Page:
As Carbon lawmakers prepare to hammer out the details of next year's budget, county officials expect modest increases in revenue sources.
While rising costs will consume much of the new funds, elected officials expect to maintain a surplus which has been accruing in recent years.
"We have been able to balance our general fund and municipal services fund of $17 million for 2005 and maintain an adequate surplus to cover emergencies or budget shortfalls," reported Commissioner Bill Krompel in a memo to county supervisors and elected officials.
Between 2004 and 2005, Krompel noted that the county saw some growth in three general areas.
Sales tax revenues increased 19 percent from $1.5 million in 2004 to $1.8 million in 2005.
The total market value for property in Carbon County grew from $2 billion in 2005 to more than $2.3 billion in 2006.
Property tax is only assessed on a portion of the total market value. The taxable value of property in the county saw a 16 percent increase in property tax revenues - representing about $274 million in taxable property growth - from $1.7 million to almost $2 million.
Finally, money from mineral leases is expected to increase this year.
Based on three quarters of mineral lease revenues, Krompel said he expects revenues to total more than $10 million this year, up 43 percent from $7 million last year.
State accounting laws mandate that at least 75 percent of any surplus revenues in any district accounts spent or earmarked.
In future years, the district may have more flexibility in spending those funds, as the county has begun the process of expanding the district.
County officials plan to pass a resolution, which would add emergency dispatch, fire protection, garbage collection and animal control as allowed areas for the district to fund.
Currently, the district only funds recreation and transportation. By taking the route of expanding the district's reach, the county will protect the payments in lieu of taxes it receives from the federal government.
At the end of 2005, the county had its largest surplus in five years.
The general fund had a surplus of more than $1 million last year and the municipal services fund showed more than $3.2 million surplus - money that it keeps for emergencies or budget shortfalls.
In the last 20 years, there have been only two times that the county has reported a larger surplus.
In 1999, the county has a $1.7 million surplus in its general fund and, in 2000, $1.8 million. As recently as 2002, the county had a much smaller general fund surplus, when Carbon governement reported slightly more than $31,000.
Similarly, the municipal services fund has not always had as large of a surplus. In 2003, the surplus was $603,000. But in the last two years, the surplus has more than quadrupled.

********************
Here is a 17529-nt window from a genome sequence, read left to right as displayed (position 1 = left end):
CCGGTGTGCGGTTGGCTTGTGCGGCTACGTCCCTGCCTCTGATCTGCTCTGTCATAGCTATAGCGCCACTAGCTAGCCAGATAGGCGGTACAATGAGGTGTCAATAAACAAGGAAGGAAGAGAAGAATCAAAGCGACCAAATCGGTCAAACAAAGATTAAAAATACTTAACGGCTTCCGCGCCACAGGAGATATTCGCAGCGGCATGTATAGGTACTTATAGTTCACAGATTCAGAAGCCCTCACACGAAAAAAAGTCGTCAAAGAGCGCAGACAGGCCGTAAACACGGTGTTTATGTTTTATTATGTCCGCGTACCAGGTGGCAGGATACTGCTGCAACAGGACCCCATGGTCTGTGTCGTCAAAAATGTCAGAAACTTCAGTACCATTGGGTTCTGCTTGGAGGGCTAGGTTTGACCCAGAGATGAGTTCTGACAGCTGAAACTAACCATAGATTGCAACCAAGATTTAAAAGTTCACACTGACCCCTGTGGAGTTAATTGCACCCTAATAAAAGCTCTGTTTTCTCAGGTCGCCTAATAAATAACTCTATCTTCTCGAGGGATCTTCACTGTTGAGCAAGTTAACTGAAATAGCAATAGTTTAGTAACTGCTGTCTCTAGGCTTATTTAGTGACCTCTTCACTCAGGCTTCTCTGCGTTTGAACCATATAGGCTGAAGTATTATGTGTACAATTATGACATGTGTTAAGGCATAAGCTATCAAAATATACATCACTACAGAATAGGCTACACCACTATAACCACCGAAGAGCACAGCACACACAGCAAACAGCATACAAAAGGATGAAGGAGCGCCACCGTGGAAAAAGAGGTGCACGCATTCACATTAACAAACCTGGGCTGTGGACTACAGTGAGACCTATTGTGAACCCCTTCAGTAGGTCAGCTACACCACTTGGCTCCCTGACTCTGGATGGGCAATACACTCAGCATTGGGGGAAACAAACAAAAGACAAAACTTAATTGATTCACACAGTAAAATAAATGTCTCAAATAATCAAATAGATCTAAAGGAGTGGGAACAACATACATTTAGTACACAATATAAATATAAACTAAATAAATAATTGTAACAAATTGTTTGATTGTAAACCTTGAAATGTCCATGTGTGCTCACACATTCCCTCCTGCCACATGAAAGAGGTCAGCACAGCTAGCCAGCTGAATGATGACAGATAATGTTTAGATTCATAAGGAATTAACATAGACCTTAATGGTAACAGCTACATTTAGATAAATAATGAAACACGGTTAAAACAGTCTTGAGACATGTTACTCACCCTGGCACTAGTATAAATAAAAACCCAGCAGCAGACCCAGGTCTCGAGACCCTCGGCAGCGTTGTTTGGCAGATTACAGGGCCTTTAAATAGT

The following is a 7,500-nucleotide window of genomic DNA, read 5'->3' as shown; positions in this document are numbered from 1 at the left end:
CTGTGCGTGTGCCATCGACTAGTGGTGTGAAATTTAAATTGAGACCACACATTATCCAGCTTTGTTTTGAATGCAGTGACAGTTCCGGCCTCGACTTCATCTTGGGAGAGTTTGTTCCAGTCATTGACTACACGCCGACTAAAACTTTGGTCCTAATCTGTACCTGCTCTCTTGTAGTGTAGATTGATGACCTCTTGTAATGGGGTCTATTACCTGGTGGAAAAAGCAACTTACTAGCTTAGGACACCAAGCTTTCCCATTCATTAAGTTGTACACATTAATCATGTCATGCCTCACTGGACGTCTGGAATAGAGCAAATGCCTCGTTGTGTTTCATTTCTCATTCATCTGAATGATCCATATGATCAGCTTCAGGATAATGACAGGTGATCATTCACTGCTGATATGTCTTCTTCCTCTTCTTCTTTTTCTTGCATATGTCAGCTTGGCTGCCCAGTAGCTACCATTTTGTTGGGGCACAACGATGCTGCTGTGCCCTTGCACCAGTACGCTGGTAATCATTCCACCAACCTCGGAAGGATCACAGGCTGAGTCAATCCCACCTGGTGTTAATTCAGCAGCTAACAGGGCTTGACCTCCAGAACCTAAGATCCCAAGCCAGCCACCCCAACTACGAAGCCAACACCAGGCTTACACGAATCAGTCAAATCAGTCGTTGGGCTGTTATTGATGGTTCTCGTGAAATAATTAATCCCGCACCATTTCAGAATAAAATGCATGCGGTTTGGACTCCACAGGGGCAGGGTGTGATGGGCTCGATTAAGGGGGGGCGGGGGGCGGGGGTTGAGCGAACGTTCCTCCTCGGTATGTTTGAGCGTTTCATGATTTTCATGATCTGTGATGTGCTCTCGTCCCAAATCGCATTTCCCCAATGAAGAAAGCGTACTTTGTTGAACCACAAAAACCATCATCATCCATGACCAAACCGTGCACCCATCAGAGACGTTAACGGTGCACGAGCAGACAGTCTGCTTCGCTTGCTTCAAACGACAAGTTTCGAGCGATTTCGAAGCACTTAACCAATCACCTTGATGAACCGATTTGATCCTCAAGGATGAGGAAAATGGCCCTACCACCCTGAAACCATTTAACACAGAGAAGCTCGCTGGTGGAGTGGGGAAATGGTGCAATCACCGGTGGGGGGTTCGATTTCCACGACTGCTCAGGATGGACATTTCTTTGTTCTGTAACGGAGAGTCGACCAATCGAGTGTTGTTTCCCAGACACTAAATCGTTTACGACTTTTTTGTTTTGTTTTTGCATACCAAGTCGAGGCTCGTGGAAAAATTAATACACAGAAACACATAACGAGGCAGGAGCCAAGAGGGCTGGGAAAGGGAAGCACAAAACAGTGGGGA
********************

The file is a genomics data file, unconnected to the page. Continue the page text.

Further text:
The figures show a better picture than 20 years ago, when the of more than $400,000. Only twice in the last 15 years, has the county reported a surplus less than $100,000.
In addition to the surpluses in the general and the municipal services funds, the county also has more then $173,000 in its class B roads fund and $253,000 reserved from restaurant tax revenues.
However, growth in the county budgets has not come without additional costs.
Governments everywhere face the same costs increases that have impacted businesses.
Fuel costs rose dramatically in 2006 before beginning to fall in the past month.
Materials used in road construction and other infrastructure have gone up in price as well, with some going up four or five times.
The largest budgets in 2005 included:
The county jail, consuming more than $1.6 million.
The sheriff's department at $1.6 million.
The county road department at $1.2 million .
The county's class B roads fund, at $1.1 million.
All other budgets stayed significantly lower than $1 million, with the ambulance garage coming the closest with a $546,000 budget.
In 2005, the total general fund budget for the county registered at more than $9.8 million. The municipal services fund budget was more than $7.1 million.
In preparing for next year's budget, county commissioners urged department supervisors to prioritize their funding requests.
At a county government meeting two weeks ago, Commissioner Michael Milovich indicated that the total of the requests is often double the amount of the total budget.
"I would like to recommend [prioritizing] funding requests, especially in equipment and capital improvement projects," stated Krompel.
The commission has scheduled the preliminary approval of the county's budget for mid November. The final budget will need to be approved before the end of the year.